Collections Updates from York University Libraries (YUL)
Volume 1, Issue 1 | December 2017
- York University Libraries’ Collections Budget 2017-18: An Overview
- Sustained Support for Open Access
- Collection Development Policy
- Scholarly Analytics
- Advocacy for Users in Database Design
- The Indigenous Content Working Group
- Notable Electronic Additions
York University Libraries’ Collections Budget 2017-18: An Overview
YUL’s budget is split into two components: operating and collections. The collections budget covers the purchase and subscription costs for books, journals, databases, data sets, newspapers, music, film, maps, GIS, etc. in physical and online/streaming formats.
This fiscal year YUL is budgeted to expend around $13M CAD, which represents a moderately sized budget for a comprehensive university of York’s size. Much of this amount is spent on online resources – journal packages in particular – although the Libraries maintain a firm commitment to continuing to invest in formats, like the printed book, that continue to serve many disciplines very well.
In recent years, York University has demonstrated considerable support for YUL’s collections budget, helping to protect purchasing power in a climate of challenging inflationary pressures and volatile currency fluctuations. YUL must pay for most collections purchases in US dollars. Leveraging local expertise and that of other Canadian universities through national and provincial consortia has helped YUL to contain costs, bolster collective purchasing power, and better enable the assessment of resources the Libraries have purchased. We continue to be cautious regarding ongoing budgetary commitments and believe this approach has served the York community well over the past several years.
Sustained Support for Open Access
Most published scholarly literature is made accessible through individual or institutional subscriptions. Open Access (OA) strives to make online scholarly literature accessible to all. YUL is a strong supporter of this shift in the publishing landscape. Currently the Libraries provide financial support to individual York researchers publishing in OA journals and funds for myriad open access publishing models such as Knowledge Unlatched, the Public Knowledge Project, SCOAP3, Open Library of the Humanities. For more information on the range of ways YUL participates in OA and supports the York University community, visit the Publishing Support page.
Collection Development Policy
YUL’s collection development policy was recently revised to reflect the new realities of scholarly publishing, and significant changes in the modes of production and dissemination of scholarly content. The revised policy reflects our continuing commitment to building responsive collections that support research intensification efforts on campus, as well as the teaching and learning needs of students, researchers and faculty. Similarly, our policy reflects an intentional attempt to balance building legacy print collections with serving the immediate needs of our community.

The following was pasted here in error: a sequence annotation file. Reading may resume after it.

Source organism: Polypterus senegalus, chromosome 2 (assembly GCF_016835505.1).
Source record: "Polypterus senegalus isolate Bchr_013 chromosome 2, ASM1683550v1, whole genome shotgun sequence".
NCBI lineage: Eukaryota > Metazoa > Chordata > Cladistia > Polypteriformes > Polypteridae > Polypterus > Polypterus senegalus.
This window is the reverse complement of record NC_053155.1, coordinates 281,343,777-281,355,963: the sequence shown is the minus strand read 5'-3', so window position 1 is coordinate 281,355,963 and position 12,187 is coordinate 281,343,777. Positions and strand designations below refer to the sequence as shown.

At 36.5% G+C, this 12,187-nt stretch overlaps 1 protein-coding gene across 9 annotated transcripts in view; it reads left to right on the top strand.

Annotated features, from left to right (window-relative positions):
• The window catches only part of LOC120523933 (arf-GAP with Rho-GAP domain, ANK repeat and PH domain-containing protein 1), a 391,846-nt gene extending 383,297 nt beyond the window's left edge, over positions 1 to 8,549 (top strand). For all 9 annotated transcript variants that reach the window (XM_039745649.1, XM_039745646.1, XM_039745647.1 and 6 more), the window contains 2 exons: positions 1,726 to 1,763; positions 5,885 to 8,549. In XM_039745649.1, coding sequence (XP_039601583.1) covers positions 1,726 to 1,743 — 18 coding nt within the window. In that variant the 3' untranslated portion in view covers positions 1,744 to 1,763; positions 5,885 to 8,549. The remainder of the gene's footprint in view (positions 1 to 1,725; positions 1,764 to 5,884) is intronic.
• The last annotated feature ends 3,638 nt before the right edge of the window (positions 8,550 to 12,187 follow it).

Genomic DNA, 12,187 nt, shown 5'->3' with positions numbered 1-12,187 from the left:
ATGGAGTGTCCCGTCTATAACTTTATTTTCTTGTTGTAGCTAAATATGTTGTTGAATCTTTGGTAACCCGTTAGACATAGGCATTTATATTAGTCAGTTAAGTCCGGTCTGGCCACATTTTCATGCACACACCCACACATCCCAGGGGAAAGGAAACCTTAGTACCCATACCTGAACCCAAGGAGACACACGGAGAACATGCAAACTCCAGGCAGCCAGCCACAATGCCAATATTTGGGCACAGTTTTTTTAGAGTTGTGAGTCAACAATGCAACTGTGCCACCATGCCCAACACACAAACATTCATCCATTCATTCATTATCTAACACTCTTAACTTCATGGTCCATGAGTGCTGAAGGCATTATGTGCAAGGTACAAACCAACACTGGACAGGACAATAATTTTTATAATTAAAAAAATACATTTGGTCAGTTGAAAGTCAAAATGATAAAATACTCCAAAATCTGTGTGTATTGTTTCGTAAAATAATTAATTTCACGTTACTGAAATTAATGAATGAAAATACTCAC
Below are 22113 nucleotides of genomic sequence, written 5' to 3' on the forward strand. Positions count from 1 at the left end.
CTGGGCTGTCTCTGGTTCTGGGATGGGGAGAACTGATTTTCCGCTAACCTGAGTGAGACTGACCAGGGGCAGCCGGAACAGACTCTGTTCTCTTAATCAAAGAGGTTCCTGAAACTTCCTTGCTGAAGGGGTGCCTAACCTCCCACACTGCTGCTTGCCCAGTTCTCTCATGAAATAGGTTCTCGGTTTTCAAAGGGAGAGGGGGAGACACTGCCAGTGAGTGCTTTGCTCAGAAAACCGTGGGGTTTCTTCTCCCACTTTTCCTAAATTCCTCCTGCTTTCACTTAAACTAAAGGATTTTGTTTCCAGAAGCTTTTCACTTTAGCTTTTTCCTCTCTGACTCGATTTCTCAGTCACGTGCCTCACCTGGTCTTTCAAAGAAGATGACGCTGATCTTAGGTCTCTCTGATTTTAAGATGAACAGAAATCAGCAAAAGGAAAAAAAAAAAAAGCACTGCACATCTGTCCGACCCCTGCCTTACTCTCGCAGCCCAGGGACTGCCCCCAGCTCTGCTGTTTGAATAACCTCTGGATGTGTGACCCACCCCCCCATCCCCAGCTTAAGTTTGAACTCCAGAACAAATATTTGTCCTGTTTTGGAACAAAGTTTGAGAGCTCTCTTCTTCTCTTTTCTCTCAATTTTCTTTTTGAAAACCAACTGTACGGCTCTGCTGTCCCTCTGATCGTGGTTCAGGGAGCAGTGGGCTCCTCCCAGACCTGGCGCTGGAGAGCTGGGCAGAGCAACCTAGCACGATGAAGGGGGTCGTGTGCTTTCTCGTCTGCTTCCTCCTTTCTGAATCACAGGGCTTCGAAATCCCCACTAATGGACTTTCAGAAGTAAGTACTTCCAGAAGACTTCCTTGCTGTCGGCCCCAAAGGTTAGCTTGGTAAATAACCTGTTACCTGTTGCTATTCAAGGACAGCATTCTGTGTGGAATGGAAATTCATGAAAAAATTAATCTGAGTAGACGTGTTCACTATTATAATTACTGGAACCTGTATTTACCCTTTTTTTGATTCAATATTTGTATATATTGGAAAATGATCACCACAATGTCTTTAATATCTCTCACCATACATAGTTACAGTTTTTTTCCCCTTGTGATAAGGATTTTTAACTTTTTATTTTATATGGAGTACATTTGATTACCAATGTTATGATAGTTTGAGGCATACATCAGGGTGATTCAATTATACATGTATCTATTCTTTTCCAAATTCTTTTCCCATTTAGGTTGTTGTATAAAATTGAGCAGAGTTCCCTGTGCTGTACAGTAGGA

YUL’s scholarly analytics librarian, William Denton, is a member of the Libraries’ Collection and Content Group (CCG). His work centres on applying data science to better understand the users and usage of our collections, resources and services, much of which falls into the CCG’s mandate. He has built a dashboard that provides the Libraries with a daily overview of what’s happening at our research desks, our circulation desks, and on our web sites.
The chart above shows that in November 2017, every day from 2,000 to 3,000 people were using online resources such as Scholars Portal, Proquest, JSTOR, Science Direct, EbscoHost, etc. By next summer, about 90% of the York community will have accessed these resources from off-campus at least once during the year. Measuring off-campus use is especially important at York because it is a heavily commuter campus.
A public version of the dashboard is under development. The source code will also be released under an open license so it can be used elsewhere.
Advocacy for Users in Database Design
The CCG plays an active role in ensuring that the research databases to which YUL subscribes meet the needs of students and faculty in terms of interface design, search capabilities, and content. To this end, we are engaging more proactively with our key vendors to offer feedback, register our concerns and better understand the vast content available in their products. A first information session was held with representatives from ProQuest on December 4th. We were joined include by colleagues from Ryerson and University of Toronto.
The Indigenous Content Working Group
The Indigenous Content Working Group was launched in June 2017. Its mandate is to strengthen YUL’s Indigenous content and better inform collection development and management practices through building an awareness of Indigenous (First Nations, Métis, and Inuit) culture, knowledge, issues, and worldviews. The Group will review the Library’s current collection building and management practices (including acquisition, subject and classification access, and promotion) to identify and address gaps. Group members will work with the community to further develop and increase access to Indigenous content and collections across all disciplines.